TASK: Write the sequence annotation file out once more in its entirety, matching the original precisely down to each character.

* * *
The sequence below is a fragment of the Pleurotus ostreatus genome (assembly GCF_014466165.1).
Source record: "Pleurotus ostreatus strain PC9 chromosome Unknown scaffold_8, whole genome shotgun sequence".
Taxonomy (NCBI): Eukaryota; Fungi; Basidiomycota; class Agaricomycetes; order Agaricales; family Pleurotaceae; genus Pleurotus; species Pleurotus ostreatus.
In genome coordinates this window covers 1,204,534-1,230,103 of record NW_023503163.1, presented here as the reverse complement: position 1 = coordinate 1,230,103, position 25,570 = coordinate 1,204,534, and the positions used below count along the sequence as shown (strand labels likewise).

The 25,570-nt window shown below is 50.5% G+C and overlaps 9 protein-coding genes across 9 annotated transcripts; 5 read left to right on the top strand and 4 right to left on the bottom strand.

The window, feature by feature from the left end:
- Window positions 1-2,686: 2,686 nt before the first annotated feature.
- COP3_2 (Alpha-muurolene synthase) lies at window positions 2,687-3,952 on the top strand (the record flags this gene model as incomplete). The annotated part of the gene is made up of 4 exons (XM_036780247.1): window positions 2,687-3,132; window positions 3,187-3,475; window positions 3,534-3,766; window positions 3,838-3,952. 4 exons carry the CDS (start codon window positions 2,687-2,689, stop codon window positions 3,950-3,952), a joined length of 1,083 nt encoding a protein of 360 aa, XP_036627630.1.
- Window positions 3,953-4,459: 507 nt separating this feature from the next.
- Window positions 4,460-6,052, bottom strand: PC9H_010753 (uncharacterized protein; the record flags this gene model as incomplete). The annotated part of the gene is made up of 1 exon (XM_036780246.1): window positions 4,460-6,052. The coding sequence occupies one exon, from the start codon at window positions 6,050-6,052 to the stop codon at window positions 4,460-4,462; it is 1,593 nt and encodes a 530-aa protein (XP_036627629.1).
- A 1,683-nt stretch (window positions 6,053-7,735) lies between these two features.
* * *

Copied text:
The sequence below is a fragment of the Pleurotus ostreatus genome (assembly GCF_014466165.1).
Source record: "Pleurotus ostreatus strain PC9 chromosome Unknown scaffold_8, whole genome shotgun sequence".
Taxonomy (NCBI): Eukaryota; Fungi; Basidiomycota; class Agaricomycetes; order Agaricales; family Pleurotaceae; genus Pleurotus; species Pleurotus ostreatus.
In genome coordinates this window covers 1,204,534-1,230,103 of record NW_023503163.1, presented here as the reverse complement: position 1 = coordinate 1,230,103, position 25,570 = coordinate 1,204,534, and the positions used below count along the sequence as shown (strand labels likewise).

The 25,570-nt window shown below is 50.5% G+C and overlaps 9 protein-coding genes across 9 annotated transcripts; 5 read left to right on the top strand and 4 right to left on the bottom strand.

The window, feature by feature from the left end:
- Window positions 1-2,686: 2,686 nt before the first annotated feature.
- COP3_2 (Alpha-muurolene synthase) lies at window positions 2,687-3,952 on the top strand (the record flags this gene model as incomplete). The annotated part of the gene is made up of 4 exons (XM_036780247.1): window positions 2,687-3,132; window positions 3,187-3,475; window positions 3,534-3,766; window positions 3,838-3,952. 4 exons carry the CDS (start codon window positions 2,687-2,689, stop codon window positions 3,950-3,952), a joined length of 1,083 nt encoding a protein of 360 aa, XP_036627630.1.
- Window positions 3,953-4,459: 507 nt separating this feature from the next.
- Window positions 4,460-6,052, bottom strand: PC9H_010753 (uncharacterized protein; the record flags this gene model as incomplete). The annotated part of the gene is made up of 1 exon (XM_036780246.1): window positions 4,460-6,052. The coding sequence occupies one exon, from the start codon at window positions 6,050-6,052 to the stop codon at window positions 4,460-4,462; it is 1,593 nt and encodes a 530-aa protein (XP_036627629.1).
- A 1,683-nt stretch (window positions 6,053-7,735) lies between these two features.